Key Points
  • The transition into menopause makes women more prone to gaining weight and becoming overweight.
  • During menopause, our bodies require more protein due to the breakdown of tissue proteins.
  • This increased breakdown of protein triggers a specific appetite for protein-rich foods, driven by the production of hormones like FGF21.
  • This heightened appetite for protein leads to a shift in food choices, where we either opt for foods with higher protein content or end up consuming more overall calories (protein leverage).
  • If we don't adjust our diet by increasing protein intake and reducing carbohydrates and fats, we end up consuming and storing more energy, resulting in weight gain.
  • A smart dietary modification that focuses on increasing protein concentration can help prevent or mitigate weight gain during menopause.

Simpson, SJ, Raubenheimer, D, Black, KI, Conigrave, AD. Weight gain during the menopause transition: Evidence for a mechanism dependent on protein leverage. BJOG. 2023; 130(1): 4– 10.


When women reach the age of 40, it's time to give ourselves a thorough check-up.

We need to assess our beautiful bodies, looking at our weight, body mass index (BMI), heart health, lean muscle mass, skeletal strength, and how fit we are in our amazing bodies.

And let's not forget about our diet and nutrition!

We want to see how much energy we're fueling ourselves with and the protein power we're packing.

And gorgeous lady, it's important to review our aerobic and resistance exercise, as well as our overall physical activity levels. 

If we need to switch things up, we can create exciting new exercise programs tailored just for us.

Plus, let's explore ways to boost our protein intake and keep tabs on our progress.

You've got this, and I'm right here cheering you on!

The Details ...

We all know that the menopause journey can be quite the rollercoaster ride.

Hormonal changes wreak havoc, causing weight gain, loss of lean tissue, and an increased risk of cardiovascular diseases, sarcopenia (that's a fancy word for muscle loss), and osteoporosis.

But guess what? Recent research has uncovered a little secret that could make a big difference – adjusting our protein intake.

During the menopause transition, our hormones go haywire, resulting in a breakdown of protein and a surge in energy intake from both protein and non-protein sources.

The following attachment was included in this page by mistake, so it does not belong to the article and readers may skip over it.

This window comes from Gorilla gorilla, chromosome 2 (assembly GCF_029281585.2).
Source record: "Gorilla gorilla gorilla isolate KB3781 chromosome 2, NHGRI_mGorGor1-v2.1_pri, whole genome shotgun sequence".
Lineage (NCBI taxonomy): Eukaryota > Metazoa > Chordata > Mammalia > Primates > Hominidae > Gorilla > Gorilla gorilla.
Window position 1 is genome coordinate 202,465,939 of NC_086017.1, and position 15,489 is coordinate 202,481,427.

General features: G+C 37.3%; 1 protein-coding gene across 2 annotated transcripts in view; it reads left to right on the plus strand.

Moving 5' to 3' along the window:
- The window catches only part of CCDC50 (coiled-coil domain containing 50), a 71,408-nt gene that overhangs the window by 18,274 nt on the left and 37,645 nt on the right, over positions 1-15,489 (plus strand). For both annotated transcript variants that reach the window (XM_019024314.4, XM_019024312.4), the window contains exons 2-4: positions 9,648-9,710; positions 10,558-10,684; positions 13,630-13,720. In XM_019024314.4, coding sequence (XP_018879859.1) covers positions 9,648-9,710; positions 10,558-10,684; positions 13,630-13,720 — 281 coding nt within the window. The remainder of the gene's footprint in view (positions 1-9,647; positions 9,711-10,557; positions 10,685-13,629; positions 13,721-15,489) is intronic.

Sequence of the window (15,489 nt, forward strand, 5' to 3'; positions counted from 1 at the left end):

One hormone called Fibroblast Growth Factor 21 (FGF21) is like the siren of protein deficiency. It screams, "Feed me!" and makes us crave foods high in protein.

It's our body's way of saying, "Hey, we need more of that good stuff!"

Now, here's where it gets interesting.

Protein leverage is like trying to find the perfect balance between protein, fats, and carbs in our diet.

The problem is, our food choices often contain less protein and more fat and carbs. Think about all those hyper-tasty processed foods that are oh-so-easy to devour. They may be yummy, but they don't give us the protein punch we need.

So, when we're going through the menopause transition, our bodies actually need more protein to keep everything in check.

During this journey, our bodies change the rules for how much energy we need and what we should be eating.

It's like a shift in priorities. We need to increase our protein intake, but at the same time, we need to eat fewer overall calories. But here's the catch – increasing our protein intake, without reducing oveal energy intake leads to weight gain.

Tricky, right?

This change can make us more prone to gaining weight and facing serious cardiometabolic issues.

Studies have shown that women who consume low amounts of protein after menopause are more likely to experience muscle loss and gain body fat.

So, if we want to keep our lean mass intact while watching our weight, a high-protein diet is our best option..

To make matters more complicated, increasing protein intake alone might not be enough to combat these changes, especially if our bodies resist building muscle and synthesizing bone proteins.

Talk about an uphill battle!

This is exactly why we need to combined strength (resistance) training with an increase in protein intake and a decrease in overall energy intake, which is exactly what we do at the Strong Woman Project.

Simpson, SJ, Raubenheimer, D, Black, KI, Conigrave, AD. Weight gain during the menopause transition: Evidence for a mechanism dependent on protein leverage. BJOG. 2023; 130(1): 4– 10.

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About Rhoda ...

Rhoda is an award-winning dietitian, mature age model, and CEO of Sayvana Women.  

She is the creator of the Elegant Eating Solution, an affordable program that helps women avoid weight regain and feel great about themselves, without restrictive eating.

Elegant Eating is based on the science of protein leverage and follows the unique R.E.M.A.P approach to successful aging.

Learn More About Elegant Eating and How to Get Started

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